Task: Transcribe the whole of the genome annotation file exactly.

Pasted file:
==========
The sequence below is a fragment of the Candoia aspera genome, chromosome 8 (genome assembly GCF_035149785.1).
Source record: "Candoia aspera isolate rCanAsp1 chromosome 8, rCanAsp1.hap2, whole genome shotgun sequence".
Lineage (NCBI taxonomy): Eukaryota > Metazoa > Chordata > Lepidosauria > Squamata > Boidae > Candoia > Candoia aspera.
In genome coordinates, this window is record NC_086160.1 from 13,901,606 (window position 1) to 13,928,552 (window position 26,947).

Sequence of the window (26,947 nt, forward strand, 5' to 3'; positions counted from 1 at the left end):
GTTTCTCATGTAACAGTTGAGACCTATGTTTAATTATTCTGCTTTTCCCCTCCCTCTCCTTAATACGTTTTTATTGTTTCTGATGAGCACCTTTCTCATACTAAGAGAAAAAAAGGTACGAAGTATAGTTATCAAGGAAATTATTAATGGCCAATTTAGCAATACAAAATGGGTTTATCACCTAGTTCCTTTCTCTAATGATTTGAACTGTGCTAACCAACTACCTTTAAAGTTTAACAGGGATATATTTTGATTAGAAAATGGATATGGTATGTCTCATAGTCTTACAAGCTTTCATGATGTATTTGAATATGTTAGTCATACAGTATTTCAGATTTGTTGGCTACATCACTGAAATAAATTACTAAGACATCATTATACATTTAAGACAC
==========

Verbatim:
The sequence below is a fragment of the Candoia aspera genome, chromosome 8 (genome assembly GCF_035149785.1).
Source record: "Candoia aspera isolate rCanAsp1 chromosome 8, rCanAsp1.hap2, whole genome shotgun sequence".
Lineage (NCBI taxonomy): Eukaryota > Metazoa > Chordata > Lepidosauria > Squamata > Boidae > Candoia > Candoia aspera.
In genome coordinates, this window is record NC_086160.1 from 13,901,606 (window position 1) to 13,928,552 (window position 26,947).

Sequence of the window (26,947 nt, forward strand, 5' to 3'; positions counted from 1 at the left end):
GTTTCTCATGTAACAGTTGAGACCTATGTTTAATTATTCTGCTTTTCCCCTCCCTCTCCTTAATACGTTTTTATTGTTTCTGATGAGCACCTTTCTCATACTAAGAGAAAAAAAGGTACGAAGTATAGTTATCAAGGAAATTATTAATGGCCAATTTAGCAATACAAAATGGGTTTATCACCTAGTTCCTTTCTCTAATGATTTGAACTGTGCTAACCAACTACCTTTAAAGTTTAACAGGGATATATTTTGATTAGAAAATGGATATGGTATGTCTCATAGTCTTACAAGCTTTCATGATGTATTTGAATATGTTAGTCATACAGTATTTCAGATTTGTTGGCTACATCACTGAAATAAATTACTAAGACATCATTATACATTTAAGACAC